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The History of the Shaker Kitchen
When contemplating a bespoke Shaker kitchen it’s worthwhile first looking into the origins of the term ‘Shaker’ and what is a Shaker kitchen.
England in the mid 17th century and a religious sect, the ‘Quakers’ formed. Due to their animated and ecstatic style of worship, ‘trembling and quaking at the word of the Lord’, they became known as ‘Shakers’.
Their philosophy relating to furniture was one of functional form and proportion exemplifying simplicity without ornamentation, as inlays and carvings were viewed as ‘prideful and deceitful’. Showing-off was shunned in favour of elegant humble simplicity, practicality and versatility demonstrative of their ethos and lifestyle.
Consequently all furniture embodied their beliefs of cleanliness with minimal crevices for dirt to collect and, as “Friends of the Light”, few places for shadows to fall, hence Shaker kitchens were born.
Bespoke Shaker kitchens
As each kitchen was tailor-made to suit the owner and the application it followed that every Shaker Kitchen was truly bespoke. Finely hand-crafted, well-made carpentry with fine joints and silky-smooth finishing ensured that the Shakers manufactured kitchens of quality and durability. They believed that making something well was “an act of prayer and devotion” so each item epitomised simplicity whilst displaying understated elegance, care, skill and devotion in the pursuit of perfection.
The Shaker legacy is one of fine-quality, bespoke kitchen furniture with practical austerity and a crisp smoothness of visual aspect, bringing light where there was dark – precisely what a shaker-style kitchen achieves today.
In the late 1800’s into the 1900’s few people had electricity in the home so most rooms were relatively dark and sombre with dark stained natural wood furniture. A new enlightened generation was emerging from post-war dark days and preference was for hand painted kitchen furniture to bring light and cheer. Even from the earliest days Shaker kitchens were hand-painted in blues, reds, yellows or greens.
Around the beginning of the 20th century resurgence of those same design principles and similar taste saw the shaker style almost replicated in some Edwardian kitchens painted in chalky pastel shades of the secondary prime colours.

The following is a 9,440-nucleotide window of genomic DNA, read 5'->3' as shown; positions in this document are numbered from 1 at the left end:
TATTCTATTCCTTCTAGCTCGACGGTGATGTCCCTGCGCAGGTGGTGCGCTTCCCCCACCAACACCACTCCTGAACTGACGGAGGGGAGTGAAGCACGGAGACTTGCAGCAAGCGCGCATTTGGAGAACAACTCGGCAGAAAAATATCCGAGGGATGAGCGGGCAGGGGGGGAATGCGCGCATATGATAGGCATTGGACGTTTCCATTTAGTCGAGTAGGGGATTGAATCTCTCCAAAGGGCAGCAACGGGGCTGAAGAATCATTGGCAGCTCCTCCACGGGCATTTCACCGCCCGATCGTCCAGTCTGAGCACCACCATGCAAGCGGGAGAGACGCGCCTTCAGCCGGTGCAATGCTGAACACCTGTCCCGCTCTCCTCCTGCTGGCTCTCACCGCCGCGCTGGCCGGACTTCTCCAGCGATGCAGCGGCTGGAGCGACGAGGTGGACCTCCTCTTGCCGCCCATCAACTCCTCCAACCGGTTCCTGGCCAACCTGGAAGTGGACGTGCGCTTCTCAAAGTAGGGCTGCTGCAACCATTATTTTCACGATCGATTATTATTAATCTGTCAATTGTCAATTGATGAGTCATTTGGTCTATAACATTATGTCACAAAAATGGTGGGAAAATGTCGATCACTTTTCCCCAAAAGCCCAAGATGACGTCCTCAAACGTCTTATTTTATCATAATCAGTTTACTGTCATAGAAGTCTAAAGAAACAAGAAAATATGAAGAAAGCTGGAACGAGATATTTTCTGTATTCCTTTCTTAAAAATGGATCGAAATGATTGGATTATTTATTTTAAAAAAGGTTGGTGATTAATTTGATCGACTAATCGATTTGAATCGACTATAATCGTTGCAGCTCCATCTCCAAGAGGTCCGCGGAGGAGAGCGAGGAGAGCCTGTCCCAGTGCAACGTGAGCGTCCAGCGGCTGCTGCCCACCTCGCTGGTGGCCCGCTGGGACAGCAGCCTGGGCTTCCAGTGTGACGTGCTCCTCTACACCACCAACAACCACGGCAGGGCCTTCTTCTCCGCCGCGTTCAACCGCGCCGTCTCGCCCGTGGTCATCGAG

Even into the mid 1950’s the lighter, brighter colours and minimalist ideals had overtaken the extensive ornamentation of earlier eras.
Despite the Shaker principles of plain simplicity and austerity the end result doesn’t have to be boring. Discerning purchasers are on a quest to purchase a kitchen which is more exclusive and different from the stereotypical off-the shelf offerings.
The vast majority of people will always want something which is uniquely reflecting their own style and taste. Such a kitchen design will almost certainly embrace two or three different colours in the same kitchen or the addition of complementary corbels, mantle, cornices, plinths and pelmets.
Such simple embellishments can hardly be described as a departure from the principles of a Shaker Kitchen since each component follows the principles of handmade minimalism.
Variations on the Shaker theme
To set a kitchen apart from the run-of-the-mill Shaker without detracting from the understated elegant simplicity there are numerous variations which introduce simple yet effective styling tweaks. By using different materials, different colours and fine beadings such as quadrant beading, cocks-mouth beading, grooves, chamfers and slopes it is possible to create shaker kitchen doors to suit all tastes and lifestyles.
The possibilities are almost limitless when combining more than one or two colours with slightly different doors, drawers and handles or handle-less.